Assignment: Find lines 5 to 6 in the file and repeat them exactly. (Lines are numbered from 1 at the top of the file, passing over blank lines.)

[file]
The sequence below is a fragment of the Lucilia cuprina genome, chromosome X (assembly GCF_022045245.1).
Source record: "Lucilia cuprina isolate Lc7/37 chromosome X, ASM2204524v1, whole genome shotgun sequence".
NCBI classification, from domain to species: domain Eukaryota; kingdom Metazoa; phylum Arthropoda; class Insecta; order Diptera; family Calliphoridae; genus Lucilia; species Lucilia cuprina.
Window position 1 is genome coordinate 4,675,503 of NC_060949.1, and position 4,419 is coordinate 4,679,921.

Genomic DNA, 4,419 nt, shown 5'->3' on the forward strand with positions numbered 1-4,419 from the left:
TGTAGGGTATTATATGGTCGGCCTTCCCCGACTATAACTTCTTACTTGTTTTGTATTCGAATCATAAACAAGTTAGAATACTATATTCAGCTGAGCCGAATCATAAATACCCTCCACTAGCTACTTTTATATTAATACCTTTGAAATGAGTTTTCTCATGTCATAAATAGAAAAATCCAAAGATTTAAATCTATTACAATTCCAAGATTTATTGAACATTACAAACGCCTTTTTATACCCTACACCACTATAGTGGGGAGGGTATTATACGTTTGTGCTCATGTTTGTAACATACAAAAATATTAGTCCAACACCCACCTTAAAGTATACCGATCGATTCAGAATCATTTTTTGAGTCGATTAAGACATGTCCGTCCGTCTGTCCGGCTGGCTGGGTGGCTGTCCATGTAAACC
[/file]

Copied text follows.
Genomic DNA, 4,419 nt, shown 5'->3' on the forward strand with positions numbered 1-4,419 from the left:
TGTAGGGTATTATATGGTCGGCCTTCCCCGACTATAACTTCTTACTTGTTTTGTATTCGAATCATAAACAAGTTAGAATACTATATTCAGCTGAGCCGAATCATAAATACCCTCCACTAGCTACTTTTATATTAATACCTTTGAAATGAGTTTTCTCATGTCATAAATAGAAAAATCCAAAGATTTAAATCTATTACAATTCCAAGATTTATTGAACATTACAAACGCCTTTTTATACCCTACACCACTATAGTGGGGAGGGTATTATACGTTTGTGCTCATGTTTGTAACATACAAAAATATTAGTCCAACACCCACCTTAAAGTATACCGATCGATTCAGAATCATTTTTTGAGTCGATTAAGACATGTCCGTCCGTCTGTCCGGCTGGCTGGGTGGCTGTCCATGTAAACC